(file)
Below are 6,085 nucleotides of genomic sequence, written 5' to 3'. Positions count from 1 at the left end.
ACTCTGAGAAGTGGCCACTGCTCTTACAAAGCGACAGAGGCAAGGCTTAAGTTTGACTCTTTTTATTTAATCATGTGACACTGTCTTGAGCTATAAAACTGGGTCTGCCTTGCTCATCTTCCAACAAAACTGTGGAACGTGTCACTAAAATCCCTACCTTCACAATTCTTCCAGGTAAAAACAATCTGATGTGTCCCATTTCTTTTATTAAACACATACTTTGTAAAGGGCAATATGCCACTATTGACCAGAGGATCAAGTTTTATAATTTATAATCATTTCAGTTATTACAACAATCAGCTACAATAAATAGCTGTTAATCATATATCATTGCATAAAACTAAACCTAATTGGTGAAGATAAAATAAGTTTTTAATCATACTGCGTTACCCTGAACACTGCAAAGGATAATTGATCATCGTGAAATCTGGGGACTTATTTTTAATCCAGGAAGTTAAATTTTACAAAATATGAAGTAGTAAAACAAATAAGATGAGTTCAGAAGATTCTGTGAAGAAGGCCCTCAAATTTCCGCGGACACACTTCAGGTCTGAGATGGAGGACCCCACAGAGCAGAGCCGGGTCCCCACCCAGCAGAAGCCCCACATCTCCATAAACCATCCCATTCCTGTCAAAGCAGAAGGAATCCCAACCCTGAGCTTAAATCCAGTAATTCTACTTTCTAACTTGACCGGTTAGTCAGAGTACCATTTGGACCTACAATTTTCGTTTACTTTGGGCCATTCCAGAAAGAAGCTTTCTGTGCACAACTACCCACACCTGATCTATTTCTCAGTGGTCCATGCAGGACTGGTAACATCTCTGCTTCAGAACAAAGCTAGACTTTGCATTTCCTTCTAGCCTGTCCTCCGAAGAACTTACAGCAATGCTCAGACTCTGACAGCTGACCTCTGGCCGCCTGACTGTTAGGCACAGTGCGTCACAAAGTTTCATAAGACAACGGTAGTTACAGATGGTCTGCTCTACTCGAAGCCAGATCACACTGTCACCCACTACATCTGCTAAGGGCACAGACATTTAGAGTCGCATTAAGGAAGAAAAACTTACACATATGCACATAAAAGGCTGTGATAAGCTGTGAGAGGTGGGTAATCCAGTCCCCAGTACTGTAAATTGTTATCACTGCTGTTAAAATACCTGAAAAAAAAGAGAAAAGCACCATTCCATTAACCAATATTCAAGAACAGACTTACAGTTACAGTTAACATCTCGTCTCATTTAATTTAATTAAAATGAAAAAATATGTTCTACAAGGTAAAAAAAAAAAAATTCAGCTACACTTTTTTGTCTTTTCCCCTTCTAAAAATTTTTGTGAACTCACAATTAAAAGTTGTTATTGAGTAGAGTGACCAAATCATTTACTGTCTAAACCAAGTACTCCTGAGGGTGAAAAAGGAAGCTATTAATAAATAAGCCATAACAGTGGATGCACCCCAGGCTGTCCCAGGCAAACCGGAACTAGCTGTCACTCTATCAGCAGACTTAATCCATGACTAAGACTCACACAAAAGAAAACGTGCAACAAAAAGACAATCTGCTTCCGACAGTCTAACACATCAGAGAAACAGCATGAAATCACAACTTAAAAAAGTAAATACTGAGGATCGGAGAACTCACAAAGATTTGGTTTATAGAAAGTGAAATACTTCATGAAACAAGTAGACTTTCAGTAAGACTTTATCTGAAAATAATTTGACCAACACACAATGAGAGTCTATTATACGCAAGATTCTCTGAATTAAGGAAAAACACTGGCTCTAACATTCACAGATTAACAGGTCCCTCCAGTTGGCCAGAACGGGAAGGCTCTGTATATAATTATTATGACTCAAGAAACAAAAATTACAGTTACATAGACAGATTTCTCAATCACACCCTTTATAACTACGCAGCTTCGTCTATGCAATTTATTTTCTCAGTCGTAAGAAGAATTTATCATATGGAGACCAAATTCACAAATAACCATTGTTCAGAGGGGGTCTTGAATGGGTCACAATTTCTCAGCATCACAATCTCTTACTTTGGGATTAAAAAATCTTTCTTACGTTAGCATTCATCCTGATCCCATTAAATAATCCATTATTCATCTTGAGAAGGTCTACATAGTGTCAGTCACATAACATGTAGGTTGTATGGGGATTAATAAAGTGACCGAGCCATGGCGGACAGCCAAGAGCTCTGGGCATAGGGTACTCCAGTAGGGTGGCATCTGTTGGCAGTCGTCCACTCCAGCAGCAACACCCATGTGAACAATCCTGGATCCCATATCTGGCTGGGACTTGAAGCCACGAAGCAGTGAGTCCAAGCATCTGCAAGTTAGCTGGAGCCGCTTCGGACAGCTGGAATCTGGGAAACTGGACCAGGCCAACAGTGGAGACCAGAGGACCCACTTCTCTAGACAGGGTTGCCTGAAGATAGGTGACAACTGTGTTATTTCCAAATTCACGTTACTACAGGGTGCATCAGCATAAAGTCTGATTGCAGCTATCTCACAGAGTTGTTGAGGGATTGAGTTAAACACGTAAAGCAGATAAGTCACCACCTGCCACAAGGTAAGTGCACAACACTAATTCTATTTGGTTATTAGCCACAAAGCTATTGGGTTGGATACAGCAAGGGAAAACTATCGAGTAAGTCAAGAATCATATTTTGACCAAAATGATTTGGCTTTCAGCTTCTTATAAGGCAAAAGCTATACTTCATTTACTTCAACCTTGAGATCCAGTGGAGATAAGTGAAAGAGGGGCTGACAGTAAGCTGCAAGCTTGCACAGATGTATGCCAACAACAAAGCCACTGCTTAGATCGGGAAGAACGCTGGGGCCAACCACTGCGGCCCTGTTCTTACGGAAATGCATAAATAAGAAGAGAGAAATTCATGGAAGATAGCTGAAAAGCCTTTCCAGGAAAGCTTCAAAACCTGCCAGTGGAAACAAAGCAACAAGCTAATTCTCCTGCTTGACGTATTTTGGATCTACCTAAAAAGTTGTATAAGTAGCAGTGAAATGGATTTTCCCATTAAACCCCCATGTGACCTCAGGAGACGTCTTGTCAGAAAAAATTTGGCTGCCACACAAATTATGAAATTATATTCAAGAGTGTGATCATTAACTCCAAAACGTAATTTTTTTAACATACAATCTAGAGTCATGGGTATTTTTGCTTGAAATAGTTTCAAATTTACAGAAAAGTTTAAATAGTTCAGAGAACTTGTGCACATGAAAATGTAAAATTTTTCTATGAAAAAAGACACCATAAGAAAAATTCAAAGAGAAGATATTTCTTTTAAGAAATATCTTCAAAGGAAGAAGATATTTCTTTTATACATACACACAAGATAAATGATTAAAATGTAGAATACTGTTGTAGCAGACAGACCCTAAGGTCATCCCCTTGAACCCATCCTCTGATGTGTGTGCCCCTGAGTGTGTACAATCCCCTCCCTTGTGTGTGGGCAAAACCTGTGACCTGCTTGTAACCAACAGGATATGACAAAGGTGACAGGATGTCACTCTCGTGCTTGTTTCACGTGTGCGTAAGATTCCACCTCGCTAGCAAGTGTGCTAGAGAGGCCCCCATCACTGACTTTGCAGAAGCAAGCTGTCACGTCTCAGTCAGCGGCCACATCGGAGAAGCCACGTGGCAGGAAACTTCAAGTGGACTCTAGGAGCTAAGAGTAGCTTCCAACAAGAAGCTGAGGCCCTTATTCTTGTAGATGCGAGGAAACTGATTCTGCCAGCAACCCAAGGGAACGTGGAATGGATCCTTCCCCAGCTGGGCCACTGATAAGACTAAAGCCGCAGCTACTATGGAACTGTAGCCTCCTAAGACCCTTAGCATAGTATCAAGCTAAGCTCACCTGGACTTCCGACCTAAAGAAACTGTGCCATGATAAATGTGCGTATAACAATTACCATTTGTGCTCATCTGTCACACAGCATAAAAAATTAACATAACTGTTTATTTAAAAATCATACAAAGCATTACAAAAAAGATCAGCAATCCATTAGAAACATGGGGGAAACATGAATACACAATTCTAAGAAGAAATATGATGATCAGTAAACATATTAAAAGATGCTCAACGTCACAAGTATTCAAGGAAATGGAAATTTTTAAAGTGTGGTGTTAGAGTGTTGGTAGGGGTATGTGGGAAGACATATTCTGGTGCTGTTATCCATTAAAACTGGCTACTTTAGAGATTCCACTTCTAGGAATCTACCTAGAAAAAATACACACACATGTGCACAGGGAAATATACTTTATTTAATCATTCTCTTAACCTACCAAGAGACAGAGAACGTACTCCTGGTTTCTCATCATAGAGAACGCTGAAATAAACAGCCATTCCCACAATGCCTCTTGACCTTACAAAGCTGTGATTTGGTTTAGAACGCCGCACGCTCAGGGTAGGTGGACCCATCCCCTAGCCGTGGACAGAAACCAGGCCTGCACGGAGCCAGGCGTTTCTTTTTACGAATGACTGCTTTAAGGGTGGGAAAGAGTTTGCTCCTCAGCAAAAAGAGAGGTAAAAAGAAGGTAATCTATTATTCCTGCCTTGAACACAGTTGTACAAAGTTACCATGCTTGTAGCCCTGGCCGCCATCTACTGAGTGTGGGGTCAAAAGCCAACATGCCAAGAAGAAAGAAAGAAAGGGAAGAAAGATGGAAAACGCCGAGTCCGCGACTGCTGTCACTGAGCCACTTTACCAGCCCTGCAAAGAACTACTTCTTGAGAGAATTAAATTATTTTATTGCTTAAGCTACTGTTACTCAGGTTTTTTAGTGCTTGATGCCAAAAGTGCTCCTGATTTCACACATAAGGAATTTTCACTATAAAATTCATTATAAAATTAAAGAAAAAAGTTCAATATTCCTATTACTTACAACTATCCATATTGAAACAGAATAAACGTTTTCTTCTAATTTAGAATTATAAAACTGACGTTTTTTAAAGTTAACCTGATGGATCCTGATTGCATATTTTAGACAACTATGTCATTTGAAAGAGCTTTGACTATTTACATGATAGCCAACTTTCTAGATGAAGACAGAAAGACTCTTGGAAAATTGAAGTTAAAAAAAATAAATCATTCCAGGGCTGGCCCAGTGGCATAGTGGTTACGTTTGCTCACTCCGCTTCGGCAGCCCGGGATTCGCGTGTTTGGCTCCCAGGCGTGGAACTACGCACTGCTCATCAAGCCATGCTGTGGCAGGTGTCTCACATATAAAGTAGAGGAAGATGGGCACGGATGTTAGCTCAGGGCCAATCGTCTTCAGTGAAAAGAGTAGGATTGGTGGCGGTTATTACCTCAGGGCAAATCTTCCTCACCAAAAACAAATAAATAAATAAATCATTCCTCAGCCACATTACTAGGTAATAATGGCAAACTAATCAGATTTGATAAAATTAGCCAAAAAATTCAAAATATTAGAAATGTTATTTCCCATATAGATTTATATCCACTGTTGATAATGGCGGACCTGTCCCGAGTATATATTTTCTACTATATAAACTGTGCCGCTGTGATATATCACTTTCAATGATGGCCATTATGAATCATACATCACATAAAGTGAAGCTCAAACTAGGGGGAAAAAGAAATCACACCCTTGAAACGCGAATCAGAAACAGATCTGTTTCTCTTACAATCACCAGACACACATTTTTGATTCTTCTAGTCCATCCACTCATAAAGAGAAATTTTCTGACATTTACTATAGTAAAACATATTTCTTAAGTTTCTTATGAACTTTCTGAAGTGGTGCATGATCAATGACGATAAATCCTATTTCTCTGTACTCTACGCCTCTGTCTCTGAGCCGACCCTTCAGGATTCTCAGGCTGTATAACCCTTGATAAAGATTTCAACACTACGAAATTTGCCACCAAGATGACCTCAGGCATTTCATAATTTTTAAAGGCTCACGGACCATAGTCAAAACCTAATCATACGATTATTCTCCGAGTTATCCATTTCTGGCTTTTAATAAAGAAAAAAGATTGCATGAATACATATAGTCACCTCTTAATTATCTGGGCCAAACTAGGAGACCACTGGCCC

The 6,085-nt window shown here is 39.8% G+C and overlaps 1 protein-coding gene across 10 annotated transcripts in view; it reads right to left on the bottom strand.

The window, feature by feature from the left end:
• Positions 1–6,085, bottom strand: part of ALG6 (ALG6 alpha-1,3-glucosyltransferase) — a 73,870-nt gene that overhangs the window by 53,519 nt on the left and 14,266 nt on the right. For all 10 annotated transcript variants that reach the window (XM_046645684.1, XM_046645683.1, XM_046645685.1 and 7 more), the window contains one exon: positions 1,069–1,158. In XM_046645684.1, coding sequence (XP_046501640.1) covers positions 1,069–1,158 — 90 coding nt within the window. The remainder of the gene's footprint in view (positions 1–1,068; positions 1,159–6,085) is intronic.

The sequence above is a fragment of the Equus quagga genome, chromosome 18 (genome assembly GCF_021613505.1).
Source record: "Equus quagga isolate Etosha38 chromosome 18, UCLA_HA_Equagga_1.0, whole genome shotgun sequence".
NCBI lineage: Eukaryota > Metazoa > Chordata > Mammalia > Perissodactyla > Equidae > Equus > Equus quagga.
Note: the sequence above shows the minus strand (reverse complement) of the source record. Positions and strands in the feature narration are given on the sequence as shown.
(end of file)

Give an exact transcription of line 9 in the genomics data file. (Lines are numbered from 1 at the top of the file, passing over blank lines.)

Note: the sequence above shows the minus strand (reverse complement) of the source record. Positions and strands in the feature narration are given on the sequence as shown.